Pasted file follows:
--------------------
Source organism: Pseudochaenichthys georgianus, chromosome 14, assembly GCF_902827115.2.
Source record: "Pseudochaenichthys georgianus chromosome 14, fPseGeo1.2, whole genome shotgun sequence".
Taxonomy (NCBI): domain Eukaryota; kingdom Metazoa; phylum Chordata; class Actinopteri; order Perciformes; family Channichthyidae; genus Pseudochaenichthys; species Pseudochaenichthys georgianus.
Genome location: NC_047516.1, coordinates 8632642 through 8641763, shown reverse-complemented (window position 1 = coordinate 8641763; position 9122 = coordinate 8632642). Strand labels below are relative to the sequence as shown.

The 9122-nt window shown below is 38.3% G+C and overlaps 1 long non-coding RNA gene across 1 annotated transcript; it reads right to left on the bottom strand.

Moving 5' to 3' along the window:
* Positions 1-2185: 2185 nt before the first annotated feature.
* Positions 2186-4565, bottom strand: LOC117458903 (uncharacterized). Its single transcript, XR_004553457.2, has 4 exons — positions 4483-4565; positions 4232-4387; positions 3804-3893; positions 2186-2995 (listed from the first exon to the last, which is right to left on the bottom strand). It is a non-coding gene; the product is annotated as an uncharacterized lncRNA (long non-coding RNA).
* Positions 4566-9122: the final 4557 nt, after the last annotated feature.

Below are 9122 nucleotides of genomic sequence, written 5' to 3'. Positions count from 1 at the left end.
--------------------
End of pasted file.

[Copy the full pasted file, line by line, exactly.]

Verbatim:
Source organism: Pseudochaenichthys georgianus, chromosome 14, assembly GCF_902827115.2.
Source record: "Pseudochaenichthys georgianus chromosome 14, fPseGeo1.2, whole genome shotgun sequence".
Taxonomy (NCBI): domain Eukaryota; kingdom Metazoa; phylum Chordata; class Actinopteri; order Perciformes; family Channichthyidae; genus Pseudochaenichthys; species Pseudochaenichthys georgianus.
Genome location: NC_047516.1, coordinates 8632642 through 8641763, shown reverse-complemented (window position 1 = coordinate 8641763; position 9122 = coordinate 8632642). Strand labels below are relative to the sequence as shown.

The 9122-nt window shown below is 38.3% G+C and overlaps 1 long non-coding RNA gene across 1 annotated transcript; it reads right to left on the bottom strand.

Moving 5' to 3' along the window:
* Positions 1-2185: 2185 nt before the first annotated feature.
* Positions 2186-4565, bottom strand: LOC117458903 (uncharacterized). Its single transcript, XR_004553457.2, has 4 exons — positions 4483-4565; positions 4232-4387; positions 3804-3893; positions 2186-2995 (listed from the first exon to the last, which is right to left on the bottom strand). It is a non-coding gene; the product is annotated as an uncharacterized lncRNA (long non-coding RNA).
* Positions 4566-9122: the final 4557 nt, after the last annotated feature.

Below are 9122 nucleotides of genomic sequence, written 5' to 3'. Positions count from 1 at the left end.